Johannes BRAHMS (1833-1897)
Piano Concerto No. 1 [49:29]
Four Ballades, Op. 10 [22:41]
Paul Lewis (piano)
Swedish Radio Symphony Orchestra/Daniel Harding
rec. May 2014, Stockholm Berwaldhallen (concerto), January 2016, Teldex Studio Berlin
(ballades) HARMONIA MUNDI HMC902191 [72:12]
Paul Lewis is much more widely recorded alone rather than as a concerto soloist. His cycle of the Beethoven concertos with the BBC Symphony Orchestra was justifiably lauded (review), and this Brahms disc deserves to win similar plaudits. It’s thrillingly played, excitingly conducted and full of both power and beauty, making it the best Brahms 1 we’ve had since Zimmerman and Rattle in Berlin (review), as well as Lewis’ best disc for a while, too.
You know where you stand right from the boldly defiant opening. It crackles with energy, like hurling down the gauntlet, which is exactly what it should be! Thunderous fortissimo chords bring an ending to the first subject, but it’s lithe on its feet, too, and the end of the opening tutti has a touch of the dance to its rhythm. The piano's first entry is then all soothing legato, as if trying to calm everything down, but it’s quickly blown off course by the rising storm brewing in the orchestra. The chordal second theme sounds beautiful, underpinned by Lewis' subtle emphasis on the bass, answered by beautifully sweet winds and richly sonorous Swedish strings (again full of bass), which are even more beautiful second time around in the recapitulation. Everything seems to be coming to a genuine rest at the end of the exposition (emphasised by a slight, cheeky pause), making the piano's torrent of octaves that launches the exposition even more stirring, almost disturbing. The assault that ends the development and starts the recapitulation is just as mighty, as is the final straight of the coda.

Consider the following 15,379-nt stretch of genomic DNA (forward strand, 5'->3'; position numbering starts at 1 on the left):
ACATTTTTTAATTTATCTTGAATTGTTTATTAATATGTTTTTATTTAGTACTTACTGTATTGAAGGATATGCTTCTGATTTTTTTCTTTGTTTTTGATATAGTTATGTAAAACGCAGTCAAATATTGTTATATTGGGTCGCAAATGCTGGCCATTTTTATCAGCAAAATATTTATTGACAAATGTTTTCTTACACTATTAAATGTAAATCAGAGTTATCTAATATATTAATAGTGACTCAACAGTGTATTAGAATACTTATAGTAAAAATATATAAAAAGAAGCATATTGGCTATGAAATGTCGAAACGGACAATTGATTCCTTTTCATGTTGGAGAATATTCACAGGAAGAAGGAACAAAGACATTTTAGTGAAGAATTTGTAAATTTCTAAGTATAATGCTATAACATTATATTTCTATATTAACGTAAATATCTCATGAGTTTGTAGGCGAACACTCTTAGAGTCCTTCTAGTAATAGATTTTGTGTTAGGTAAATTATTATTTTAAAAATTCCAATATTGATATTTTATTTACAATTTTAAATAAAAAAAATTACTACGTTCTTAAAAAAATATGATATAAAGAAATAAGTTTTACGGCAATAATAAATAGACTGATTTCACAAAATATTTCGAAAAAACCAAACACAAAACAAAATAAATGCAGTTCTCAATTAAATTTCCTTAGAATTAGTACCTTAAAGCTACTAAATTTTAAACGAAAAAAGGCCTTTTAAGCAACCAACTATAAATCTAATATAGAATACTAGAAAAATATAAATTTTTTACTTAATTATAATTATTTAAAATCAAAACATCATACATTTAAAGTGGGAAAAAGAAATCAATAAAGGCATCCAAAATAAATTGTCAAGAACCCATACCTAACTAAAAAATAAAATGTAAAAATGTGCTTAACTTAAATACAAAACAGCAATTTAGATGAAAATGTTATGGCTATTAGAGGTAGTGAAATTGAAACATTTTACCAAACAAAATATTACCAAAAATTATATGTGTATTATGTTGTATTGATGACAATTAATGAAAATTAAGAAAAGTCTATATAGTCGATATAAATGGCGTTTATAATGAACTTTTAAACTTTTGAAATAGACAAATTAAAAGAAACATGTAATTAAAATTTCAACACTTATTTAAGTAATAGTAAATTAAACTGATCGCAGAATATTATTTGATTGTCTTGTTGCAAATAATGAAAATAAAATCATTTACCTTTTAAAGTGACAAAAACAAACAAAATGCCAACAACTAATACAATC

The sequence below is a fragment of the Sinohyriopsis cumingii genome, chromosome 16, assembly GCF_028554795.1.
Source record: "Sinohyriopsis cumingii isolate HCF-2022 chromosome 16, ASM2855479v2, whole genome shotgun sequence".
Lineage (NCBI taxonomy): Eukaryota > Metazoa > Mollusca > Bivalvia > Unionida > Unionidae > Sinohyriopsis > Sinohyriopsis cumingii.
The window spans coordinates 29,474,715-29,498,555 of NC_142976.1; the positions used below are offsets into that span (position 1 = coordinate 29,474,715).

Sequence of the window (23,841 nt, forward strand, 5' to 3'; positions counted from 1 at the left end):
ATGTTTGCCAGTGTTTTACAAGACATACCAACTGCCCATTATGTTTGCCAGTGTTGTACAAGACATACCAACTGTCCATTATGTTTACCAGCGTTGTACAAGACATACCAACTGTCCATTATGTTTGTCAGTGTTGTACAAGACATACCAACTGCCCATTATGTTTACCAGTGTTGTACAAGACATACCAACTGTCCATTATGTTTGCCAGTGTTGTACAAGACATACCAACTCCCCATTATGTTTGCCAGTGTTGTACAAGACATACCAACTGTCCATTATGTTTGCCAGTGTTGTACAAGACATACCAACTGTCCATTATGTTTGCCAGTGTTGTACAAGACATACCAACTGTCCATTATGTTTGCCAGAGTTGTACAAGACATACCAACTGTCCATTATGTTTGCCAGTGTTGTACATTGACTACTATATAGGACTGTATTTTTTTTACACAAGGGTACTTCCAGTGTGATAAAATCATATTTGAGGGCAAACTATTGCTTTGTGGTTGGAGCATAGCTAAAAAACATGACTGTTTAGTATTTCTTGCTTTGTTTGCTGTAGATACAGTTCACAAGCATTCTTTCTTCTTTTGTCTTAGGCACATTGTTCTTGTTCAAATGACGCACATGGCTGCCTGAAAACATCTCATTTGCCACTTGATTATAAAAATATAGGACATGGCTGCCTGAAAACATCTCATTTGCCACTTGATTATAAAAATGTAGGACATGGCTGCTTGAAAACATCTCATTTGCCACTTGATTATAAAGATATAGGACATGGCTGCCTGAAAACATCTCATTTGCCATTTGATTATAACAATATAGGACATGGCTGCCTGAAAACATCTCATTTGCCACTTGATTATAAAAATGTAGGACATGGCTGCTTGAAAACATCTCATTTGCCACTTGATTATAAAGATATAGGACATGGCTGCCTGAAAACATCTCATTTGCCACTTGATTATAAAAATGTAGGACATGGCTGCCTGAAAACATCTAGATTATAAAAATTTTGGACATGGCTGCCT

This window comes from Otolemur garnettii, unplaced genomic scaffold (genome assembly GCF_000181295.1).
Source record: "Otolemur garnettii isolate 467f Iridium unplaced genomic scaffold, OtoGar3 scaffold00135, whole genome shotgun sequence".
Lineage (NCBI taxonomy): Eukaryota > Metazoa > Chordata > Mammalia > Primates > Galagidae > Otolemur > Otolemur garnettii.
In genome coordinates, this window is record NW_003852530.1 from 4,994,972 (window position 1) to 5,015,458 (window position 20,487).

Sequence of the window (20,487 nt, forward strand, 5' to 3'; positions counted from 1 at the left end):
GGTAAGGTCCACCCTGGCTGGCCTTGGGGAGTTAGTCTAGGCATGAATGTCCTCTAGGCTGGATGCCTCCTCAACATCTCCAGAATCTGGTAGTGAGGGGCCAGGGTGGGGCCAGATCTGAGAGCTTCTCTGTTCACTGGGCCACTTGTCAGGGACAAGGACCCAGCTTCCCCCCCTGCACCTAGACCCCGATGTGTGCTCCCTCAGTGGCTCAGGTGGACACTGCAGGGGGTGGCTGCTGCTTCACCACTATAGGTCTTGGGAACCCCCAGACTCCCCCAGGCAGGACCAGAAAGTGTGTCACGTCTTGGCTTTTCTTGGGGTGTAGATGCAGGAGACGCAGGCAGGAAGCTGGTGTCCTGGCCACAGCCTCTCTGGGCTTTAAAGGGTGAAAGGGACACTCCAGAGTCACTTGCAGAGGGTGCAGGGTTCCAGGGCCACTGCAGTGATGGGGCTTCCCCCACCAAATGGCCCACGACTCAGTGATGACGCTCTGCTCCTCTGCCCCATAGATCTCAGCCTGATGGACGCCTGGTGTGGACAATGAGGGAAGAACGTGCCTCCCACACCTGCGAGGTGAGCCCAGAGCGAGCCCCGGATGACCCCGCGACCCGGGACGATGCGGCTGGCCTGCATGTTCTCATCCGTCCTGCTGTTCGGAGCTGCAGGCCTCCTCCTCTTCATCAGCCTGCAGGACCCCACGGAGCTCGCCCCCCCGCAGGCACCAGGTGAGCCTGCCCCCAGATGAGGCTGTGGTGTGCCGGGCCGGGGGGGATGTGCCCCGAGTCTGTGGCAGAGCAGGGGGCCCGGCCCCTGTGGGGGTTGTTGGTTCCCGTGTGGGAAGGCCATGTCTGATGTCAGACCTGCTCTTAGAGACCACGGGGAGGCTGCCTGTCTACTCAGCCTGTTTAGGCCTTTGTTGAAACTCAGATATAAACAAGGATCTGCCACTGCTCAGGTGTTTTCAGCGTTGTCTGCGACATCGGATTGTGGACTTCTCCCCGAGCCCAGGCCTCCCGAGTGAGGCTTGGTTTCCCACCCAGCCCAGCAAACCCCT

I might have liked to have heard more from the violins at the beautiful opening of the Adagio. They sound withdrawn, almost veiled, as though Harding was trying to make up for how powerful they had been the first movement. However, Lewis' way the piano line is magnificent, taking it ever so gently, note-by-note, as if exploring it with delicacy and delight. Harding matches him with a beautifully shaded central section, treading the delicate balance between bliss and anguish, and the second statement of the main theme makes up for any doubts I had the first time around.
The main theme of the rondo starts playfully rather than dramatically, but then it grows and grows into something of real power and force. Lewis seems almost to be playing games with it in the little interplay before the fugato section, and he sweetens it beautifully in the passage that immediately follows. Sweeping drama follows in his minor-key treatment of the second theme, before a rollickingly good-humoured finish. The to-and-fro with the orchestra is fantastic here, and I found the ending both tremendously exciting and hugely satisfying. The recorded sound is first rate throughout, by the way, big-boned and satisfying, helping confirm this as the best Brahms 1 we’ve had for years. Dare we hope for No. 2 from this team?
Where the concerto is big and assertive, the Ballades are (naturally) more intimate and inward, helped by the closer acoustic of the Teldex studio in Berlin. Lewis taps into the troubling undercurrent that rumbles beneath the ostensibly gentle surface of No. 1, and the central section of No. 2 similarly seems to undermine the more genial demeanour of the outer sections. No. 3 alternates between spidery suggestions and a beautifully detached Scherzo, played with enigmatic delicacy, while No. 4 is the finest of all, a gently flowing song-without-words, full of wistful beauty and played with a beautiful ear for legato.
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